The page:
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- If you’ve worked for the same employer since before your partner became pregnant and are still there when the baby is born you'll probably be eligible for paternity leave
- You must give your employer written notice around week 25 or 26 of pregnancy
- Some employers have better eligibility terms than the legal requirements, so always check your contract or speak to your HR department
- You could also be elligible for Shared Parental Leave
How long and how much paternity leave am I entitled to?
If you are an employed new father, you are entitled to either one or two weeks' paternity leave. This is the same for multiple births.
To be eligible, you must have a contract of employment and have been working for the same employer for 26 weeks by the end of the 15th week before the week your baby is due.
It is your choice whether you take one or two weeks' paternity leave and when you do so, but it must begin:
- on the day your baby is born; or
- a number of days or weeks after the birth; or
- from a specific date after the first day of the week the baby is due.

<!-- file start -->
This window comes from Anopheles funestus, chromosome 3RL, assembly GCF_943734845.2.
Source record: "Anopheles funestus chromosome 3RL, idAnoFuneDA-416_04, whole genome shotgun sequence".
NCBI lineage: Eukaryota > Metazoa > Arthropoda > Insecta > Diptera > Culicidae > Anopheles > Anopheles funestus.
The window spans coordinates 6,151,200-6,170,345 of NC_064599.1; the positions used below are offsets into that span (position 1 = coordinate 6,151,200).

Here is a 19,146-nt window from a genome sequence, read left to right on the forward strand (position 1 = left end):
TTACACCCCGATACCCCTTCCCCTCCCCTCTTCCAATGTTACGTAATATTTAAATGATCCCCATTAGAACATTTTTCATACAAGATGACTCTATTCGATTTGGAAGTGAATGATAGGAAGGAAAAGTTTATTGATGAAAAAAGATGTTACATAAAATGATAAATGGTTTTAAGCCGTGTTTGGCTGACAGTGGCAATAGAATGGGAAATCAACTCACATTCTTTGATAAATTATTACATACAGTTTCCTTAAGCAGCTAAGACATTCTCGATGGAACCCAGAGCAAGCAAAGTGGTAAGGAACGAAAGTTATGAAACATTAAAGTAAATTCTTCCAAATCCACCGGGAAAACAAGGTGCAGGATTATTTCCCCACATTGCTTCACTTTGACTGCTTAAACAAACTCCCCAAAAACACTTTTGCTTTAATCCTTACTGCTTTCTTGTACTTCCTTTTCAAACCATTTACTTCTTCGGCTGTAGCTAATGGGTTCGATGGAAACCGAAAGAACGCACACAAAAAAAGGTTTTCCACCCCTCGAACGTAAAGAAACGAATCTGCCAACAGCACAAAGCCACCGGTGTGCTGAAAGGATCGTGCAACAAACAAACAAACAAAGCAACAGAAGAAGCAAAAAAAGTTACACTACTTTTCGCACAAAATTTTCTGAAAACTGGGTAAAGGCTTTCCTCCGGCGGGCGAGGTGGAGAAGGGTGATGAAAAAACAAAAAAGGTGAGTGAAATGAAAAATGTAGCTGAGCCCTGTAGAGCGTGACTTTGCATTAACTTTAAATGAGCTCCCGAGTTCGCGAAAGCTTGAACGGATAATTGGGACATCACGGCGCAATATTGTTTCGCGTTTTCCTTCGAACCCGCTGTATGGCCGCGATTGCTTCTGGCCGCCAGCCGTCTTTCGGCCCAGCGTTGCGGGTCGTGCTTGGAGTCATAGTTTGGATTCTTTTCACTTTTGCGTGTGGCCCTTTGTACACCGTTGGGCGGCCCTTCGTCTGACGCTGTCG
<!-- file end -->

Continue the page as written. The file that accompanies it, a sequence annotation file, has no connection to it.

If you have more than one year's service you can also take additional parental leave to have more time off, though this will be unpaid.
How much pay will I get?
Unless your employer is more generous, you will receive £145.18 per week in tax year 2018/19 - or 90% of your average earnings - whichever is lower. Any money you get will be paid to you in the same way as your wages.
Unfortunately, there’s no equivalent for self-employed fathers to claim. So if you’re self-employed you’ll need to plan ahead to have time off.
How do I get paternity leave?
You must give your employer written notice around week 25 or 26 of your partner's pregnancy.
As an expectant father you can take unpaid leave to attend two antenatal appointments.
You're entitled to six and a half hours for each appointment, but your employer may choose to give you longer.
If you're an agency worker, you need to be doing a job for 12 weeks before you qualify for this unpaid leave.
What is Shared Parental Leave?
In addition to paternity leave, you may be eligible for Shared Parental Leave (SPL) and Statutory Shared Parental Pay (ShPP).
SPL allows you to take blocks of leave separated by periods of work, rather than having to take the entire leave in one go.
If both you and your partner are eligible, you will be able to share the leave between you.
To find our more, read our guide on Shared Parental Leave.
If you don't qualify for leave
If you don't qualify for paternity and shared leave, consider taking unpaid leave or annual leave.
You have a legal right to take unpaid emergency leave to be at the birth of your child.